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No. 10: Spring 1980

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A SUN-AND-SPIRAL CLOCK

The astronomical sophistication of ancient humans becomes more obvious each year. A novel method of keeping track of the seasons has been discovered on an isolated butte in New Mexico. Here, the Anasazi, who occupied Chaco Canyon between 400 and 1,300 A.D., carved spiral petroglyphs into the face of a cliff. Then, they arranged stone slabs so that sharp slivers of sunlight fell on the spirals. The precise position of the sliver of light depends of course upon the location of the sun. The solstices and equinoxes are registered by unique configurations of light slivers and spirals. In contrast to other calendar sites, which rely upon the rising and setting points of sun on the horizon, the New Mexico clock depends upon the altitude of the sun at midday. Slivers of moonlight on the spirals also seem to have astronomical significance.

(Sofaer, Anna, et al; "A Unique Solar Marking Construct," Science, 206:283, 1979.)

Reference. Our Handbook Ancient Man contains much additional material on archeoastronomy. For a description of this large volume, go to: here.

From Science Frontiers #10, Spring 1980. 1980-2000 William R. Corliss

Science Frontiers Sourcebook Project Reviewed in:

Quotes

  • "A sourcebook of unexplained phenomena is therefore a valuable addition to a collection of scientific literature. William R. Corliss has provided this in the past with his source books of scientific anomalies in several subjects, and now he has provided it for astronomy. He has done an excellent job of collecting and editing a large amount of material, taken in part from scientific journals and in part from scientific reporting in the popular or semi-scientific press." -- "The Mysterious Universe: A Handbook of Astronomical Anomalies", reviwed by Thomas Gold, Cornell University, in Icarus, vol.41, 1980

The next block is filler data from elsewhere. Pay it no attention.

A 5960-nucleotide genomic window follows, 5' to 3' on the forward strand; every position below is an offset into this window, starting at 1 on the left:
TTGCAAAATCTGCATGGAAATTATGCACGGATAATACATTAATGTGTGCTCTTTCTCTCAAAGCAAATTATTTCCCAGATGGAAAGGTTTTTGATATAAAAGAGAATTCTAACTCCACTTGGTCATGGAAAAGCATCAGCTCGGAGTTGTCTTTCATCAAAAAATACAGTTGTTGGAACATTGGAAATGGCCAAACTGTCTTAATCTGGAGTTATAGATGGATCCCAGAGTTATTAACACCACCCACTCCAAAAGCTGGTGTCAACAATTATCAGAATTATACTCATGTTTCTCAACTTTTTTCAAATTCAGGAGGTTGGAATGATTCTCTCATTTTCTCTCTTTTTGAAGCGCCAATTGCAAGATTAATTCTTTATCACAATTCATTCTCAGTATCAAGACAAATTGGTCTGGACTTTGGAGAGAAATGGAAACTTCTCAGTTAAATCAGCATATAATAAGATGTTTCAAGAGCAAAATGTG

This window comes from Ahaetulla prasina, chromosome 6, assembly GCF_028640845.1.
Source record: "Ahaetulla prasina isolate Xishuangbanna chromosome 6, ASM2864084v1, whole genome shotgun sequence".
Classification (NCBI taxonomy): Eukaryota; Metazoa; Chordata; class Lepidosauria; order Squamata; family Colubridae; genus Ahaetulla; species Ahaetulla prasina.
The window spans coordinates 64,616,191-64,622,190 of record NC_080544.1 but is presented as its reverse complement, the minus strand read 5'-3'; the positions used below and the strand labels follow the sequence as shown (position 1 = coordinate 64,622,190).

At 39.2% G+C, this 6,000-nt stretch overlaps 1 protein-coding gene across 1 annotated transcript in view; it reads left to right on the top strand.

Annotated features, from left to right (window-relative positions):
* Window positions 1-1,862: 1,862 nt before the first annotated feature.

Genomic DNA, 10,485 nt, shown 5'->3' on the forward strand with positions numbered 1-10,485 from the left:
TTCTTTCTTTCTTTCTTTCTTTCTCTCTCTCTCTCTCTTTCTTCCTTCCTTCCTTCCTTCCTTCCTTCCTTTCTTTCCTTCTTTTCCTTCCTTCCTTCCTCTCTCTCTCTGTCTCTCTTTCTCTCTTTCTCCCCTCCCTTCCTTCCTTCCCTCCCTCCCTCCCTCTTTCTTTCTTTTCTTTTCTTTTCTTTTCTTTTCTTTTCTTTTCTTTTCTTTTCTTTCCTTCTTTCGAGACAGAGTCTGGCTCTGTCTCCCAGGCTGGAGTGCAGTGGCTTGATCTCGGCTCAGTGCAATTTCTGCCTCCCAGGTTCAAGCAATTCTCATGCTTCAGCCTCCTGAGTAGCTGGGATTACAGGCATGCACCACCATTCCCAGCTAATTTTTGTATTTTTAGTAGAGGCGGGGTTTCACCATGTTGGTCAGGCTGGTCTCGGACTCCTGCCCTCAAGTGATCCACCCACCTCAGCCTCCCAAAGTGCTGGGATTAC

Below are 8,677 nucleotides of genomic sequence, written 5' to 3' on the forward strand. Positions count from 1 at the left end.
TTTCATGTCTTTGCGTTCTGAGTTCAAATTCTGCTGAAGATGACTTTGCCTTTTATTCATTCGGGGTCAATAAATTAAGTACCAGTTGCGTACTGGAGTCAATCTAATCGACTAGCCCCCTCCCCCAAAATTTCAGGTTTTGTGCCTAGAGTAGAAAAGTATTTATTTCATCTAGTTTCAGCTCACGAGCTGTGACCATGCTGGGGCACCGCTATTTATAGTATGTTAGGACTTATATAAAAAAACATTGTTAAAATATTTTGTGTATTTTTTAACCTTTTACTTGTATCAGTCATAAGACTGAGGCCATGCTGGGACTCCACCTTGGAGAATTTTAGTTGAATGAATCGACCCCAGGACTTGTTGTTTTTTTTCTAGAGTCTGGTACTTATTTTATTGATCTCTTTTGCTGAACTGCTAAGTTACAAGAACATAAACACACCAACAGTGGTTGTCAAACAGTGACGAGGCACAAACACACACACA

• "An interesting, systematic presentation of unusual weather [..] This book is recommended for a general audience" --"Corliss, William R., Tornados, Dark Days, Anomalous Precipitation, and Related Weather Phenomena, Sourcebook Project, 1983.", revieweed in Choice, September 1983
  • "..the science is necessarily somewhat speculative, but Corliss's symthesis is based on reputable sources." -- "Corliss, William R. (Compiler). Lightning, Auroras, Nocturnal Lights, and Related Luminous Phenomena" reviwed by Joseph M. Moran, Univ. of Wisconsin in Science Books and Films, Sep/Oct 1983

  • "Before opening the book, I set certain standards that a volume which treads into dangerous grounds grounds like this must meet. The author scrupulously met, or even exceeded those standards. Each phenomenon is exhaustively documented, with references to scientific journals [..] and extensive quotations" -- "Book Review: The moon and planets: a catalog of astronomical anomalies", The Sourcebook Project, 1985., Corliss, W. R., Journal of the Royal Astronomical Society of Canada, Vol. 81, no. 1 (1987), p. 24., 02/1987